[Histonet] Re: Eugenol questions

From:John Kiernan

The web site quoted in Mary Lou's email gives a
procedure for staining paraffin sections with 
safranine O followed by fast green FCF. There is 
no statement about fixation, expected results or 
what tissue to use it on. Probably the most
frequent use of this dye combination is as a
general oversight method for vascular plant 
tissues. It colours xylem and nuclei red, and 
cellulose & cytoplasm green. The same combination 
can be used (after chromic-osmium fixation) for 
chromosomes and other classical cytological 
demonstrations (see M.Gabe, "Histological 
Techniques," 1976 for discussion).

The method described in the web page resembles
the method of Sass (1958; cited from Ruzin's
1999 book, "Plant Microtechnique and Microscopy") 
but it has two unusual features:

1. Treatment with 1% CrO3 after staining with
safranine; said to improve retention of the
dye. (In Gray's "Formulary and Guide" there
are several methods in which chromic acid is
applied to sections before staining, but I
couldn't find one where it was used after.)

2. A strange and illogical procedure for
dehydrating and clearing the stained sections.
This involves two mixtures containing different
proportions of eugenol, xylene and ethanol.

Eugenol is the chief ingredient (85%) of clove
oil, which has many traditional uses in 
microscopy: as clearing agent, solvent for
dyes, differentiator etc. It was often used as
a clearing agent in earlier times when 100%
alcohol was not easily available, because it's
miscible with 90% ethanol (see Gray, p.56 etc).
Eugenol has a high refractive index (1.54), which
makes for good transparency in whole-mount
preparations (cf clove oil 1.53, xylene 1.50;
data from the Merck Index).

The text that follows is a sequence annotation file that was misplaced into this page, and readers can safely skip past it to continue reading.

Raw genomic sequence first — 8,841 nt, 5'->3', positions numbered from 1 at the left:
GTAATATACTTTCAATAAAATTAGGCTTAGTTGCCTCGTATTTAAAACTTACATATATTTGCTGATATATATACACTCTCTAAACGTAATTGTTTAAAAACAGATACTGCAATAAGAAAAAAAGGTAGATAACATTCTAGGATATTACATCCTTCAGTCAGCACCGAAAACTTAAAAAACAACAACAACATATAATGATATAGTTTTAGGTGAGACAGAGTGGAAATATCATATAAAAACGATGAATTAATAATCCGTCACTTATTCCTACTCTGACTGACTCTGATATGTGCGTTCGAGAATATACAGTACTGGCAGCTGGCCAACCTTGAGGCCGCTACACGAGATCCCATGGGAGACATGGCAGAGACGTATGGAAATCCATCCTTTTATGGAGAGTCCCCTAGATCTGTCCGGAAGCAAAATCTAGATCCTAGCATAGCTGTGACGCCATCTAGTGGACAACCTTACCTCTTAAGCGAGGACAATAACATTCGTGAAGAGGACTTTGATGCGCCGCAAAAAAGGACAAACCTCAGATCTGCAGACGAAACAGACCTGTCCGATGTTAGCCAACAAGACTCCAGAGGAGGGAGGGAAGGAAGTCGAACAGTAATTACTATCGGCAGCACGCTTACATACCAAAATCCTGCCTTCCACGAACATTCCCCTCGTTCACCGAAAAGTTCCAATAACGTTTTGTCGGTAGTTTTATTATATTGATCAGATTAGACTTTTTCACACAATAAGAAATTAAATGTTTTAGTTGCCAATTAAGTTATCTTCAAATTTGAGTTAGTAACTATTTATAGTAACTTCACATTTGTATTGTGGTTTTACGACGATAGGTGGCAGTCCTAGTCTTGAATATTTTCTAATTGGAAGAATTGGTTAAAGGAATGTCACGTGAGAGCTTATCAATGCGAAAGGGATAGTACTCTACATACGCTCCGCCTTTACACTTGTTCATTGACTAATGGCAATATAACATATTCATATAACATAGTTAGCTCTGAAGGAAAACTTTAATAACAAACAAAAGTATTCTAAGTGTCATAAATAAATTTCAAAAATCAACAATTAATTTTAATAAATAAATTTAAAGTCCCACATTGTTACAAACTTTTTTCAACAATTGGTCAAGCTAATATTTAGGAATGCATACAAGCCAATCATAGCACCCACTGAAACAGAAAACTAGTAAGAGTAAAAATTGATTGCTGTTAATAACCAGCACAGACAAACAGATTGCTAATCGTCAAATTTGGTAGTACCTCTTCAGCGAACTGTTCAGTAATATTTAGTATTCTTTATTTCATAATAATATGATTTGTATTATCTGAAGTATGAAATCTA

In the staining method on that web site, the
eugenol-xylene-alcohol mixtures are applied after
complete dehydration in "abs. EtOH," and are
followed by a 10:1 xylene-alcohol mixture and
final clearing in 2 lots of xylene. Thus, the
eugenol is not needed for dehydration (already
thoroughly done), and it is all throughly removed
from the section before mounting in permount (so
no possible effect on refractive index of the
final preparation).

This has the look of a method that has been passed
down through generations of people who were not
thinking about what they were doing! There are
plenty of sensible safranine-fast green methods.
All are slightly tricky because the second dye
can remove too much of the first.
A very simple procedure is described in great 
detail on pp.97-98 of Berlyn & Miksche, "Botanical 
Microtechnique and Cytochemistry" Ames: Iowa
State Univ Press (1976). This 326-page hardback
can be bought new for a very low price from the
publisher. Ruzin (1999) describes this method
more briefly, and also gives a more complicated
one, which I have not tried myself.
John A. Kiernan
Department of Anatomy and Cell Biology
The University of Western Ontario
London,   Canada   N6A 5C1
Mary Lou wrote:
> http://ntmain.utb.edu/lcabrera/4420/safranin-frastgreen_sllide_staining.html
> Dear Histonetters,
> I had never heard of eugenol before the above procedure. Could someone
> explain the importance of it please?  My search has not shown a histology
> connection, just use in perfume, as a dental analgesic, and insect attractant.
> Thanks,
> Mary Lou Norman
> College of Veterinary Medicine
> Cornell

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